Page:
So, historically, you then faced the choice, as a cardholder, to “do as your told” and sign the back of the card (even though there is a strong argument that this compromises your security) or leave it blank (but then it was so easy for a would-be criminal to sign in the space, which opened a can of worms since banks always tell you to sign, so they could claim you were negligent in leaving the space blank).

In a way, taking the strip off the back simply solves this debate, and comes down on the side of not signing. That way, there isn’t a strip for anybody to sign and nobody gets a copy of your signature either!

I agree with you that American merchants who are stuck in the past do often make a big deal over obtaining the signature, but anything which helps to kill this off is welcome! Practically speaking, I would not worry about it normally but if travelling to a “signature-fussy” country, like the US, Japan or remote parts of Asia/Africa, I would just make sure to always carry ID with me and probably a second card with a strip, just in case.

It’s worth noting that Mastercard and Visa rules also prohibit discrimination between cards - in other words, if you (as a shop) have signed up to accept Mastercard, then you cannot stop Mastercard cardholders from using their card in your store because you don’t like their particular card. This is the same rule that prohibits minimum payment amounts. So if they display the Mastercard decal, or specifically say that they won’t accept your card because it has no strip and “have you got a normal one”, then you can report them to Mastercard citing this rule and they will be reminded of their obligations! Personally, if somebody made it too awkward for me, as a legitimate customer, to spend my money I would have no qualms in walking out and letting it be known that I was taking my business elsewhere.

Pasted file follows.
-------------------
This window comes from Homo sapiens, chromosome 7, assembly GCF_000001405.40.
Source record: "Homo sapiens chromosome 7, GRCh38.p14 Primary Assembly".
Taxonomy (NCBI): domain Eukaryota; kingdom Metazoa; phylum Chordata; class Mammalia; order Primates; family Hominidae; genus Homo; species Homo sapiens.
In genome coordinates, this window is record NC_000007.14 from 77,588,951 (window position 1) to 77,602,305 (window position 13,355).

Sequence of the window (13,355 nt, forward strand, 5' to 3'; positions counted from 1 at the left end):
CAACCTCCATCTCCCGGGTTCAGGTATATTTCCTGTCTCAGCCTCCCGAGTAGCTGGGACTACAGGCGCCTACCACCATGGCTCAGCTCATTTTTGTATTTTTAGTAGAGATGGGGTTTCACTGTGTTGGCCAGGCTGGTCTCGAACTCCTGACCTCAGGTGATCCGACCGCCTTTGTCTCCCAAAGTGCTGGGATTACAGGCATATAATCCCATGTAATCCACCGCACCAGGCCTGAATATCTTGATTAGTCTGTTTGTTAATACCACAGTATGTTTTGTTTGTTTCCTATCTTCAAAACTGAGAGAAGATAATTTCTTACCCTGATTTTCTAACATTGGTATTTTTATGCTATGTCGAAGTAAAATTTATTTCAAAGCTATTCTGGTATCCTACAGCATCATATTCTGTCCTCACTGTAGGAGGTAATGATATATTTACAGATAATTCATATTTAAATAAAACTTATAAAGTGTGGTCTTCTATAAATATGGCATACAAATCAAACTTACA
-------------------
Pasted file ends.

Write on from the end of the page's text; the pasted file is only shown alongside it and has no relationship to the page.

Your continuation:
There was some similar discussion on this when Curve introduced their minimalist card over on the Curve Community and most people seem to agree that it’s the merchant’s problem, not yours, if they won’t accept your payment.


PS: Specifically, the fraud liability point is explained well here (even if I do say so myself, quoting myself - I hope I can be forgiven for this!)

Merchants can’t use the signature in a dispute, so shouldn’t ask for it and even if they do you really ought not to hand your card over. They could pretend to be consulting the signature but really they are stealing your card details!


That’s the magstrip for swipe. Not a signature strip :man_shrugging:t2:


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Some banks say your cards not valid unless signed these words printed on the back of the card say you must sign before use

Out of interest, which countries still require this as I’m not familiar. Is USA one of them?

Merchants are required to process the card in line with the card scheme rules, which state that the collection of a signature is optional. In reality, most merchants have no need to collect the signature due to this, and therefore it shouldn’t be that common.

Banks/issuers can also now remove the signature strip, which unfortunately doesn’t yet seem to have become common.

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Unfortunately banks don’t want to update cards to no signature cause when I asked why to Barclays they said it’s security measure one of many like not having your full name on card or even mr or mrs to fool the fraudsters

I’ve literally never done that and nobody’s ever cared. The ink just seems to get smudged.

Some cards do away with raised numbers and signature and look not a real card like a short lived Ulster bank card I used it felt unreal to me but the new monzo Card feels real it’s better material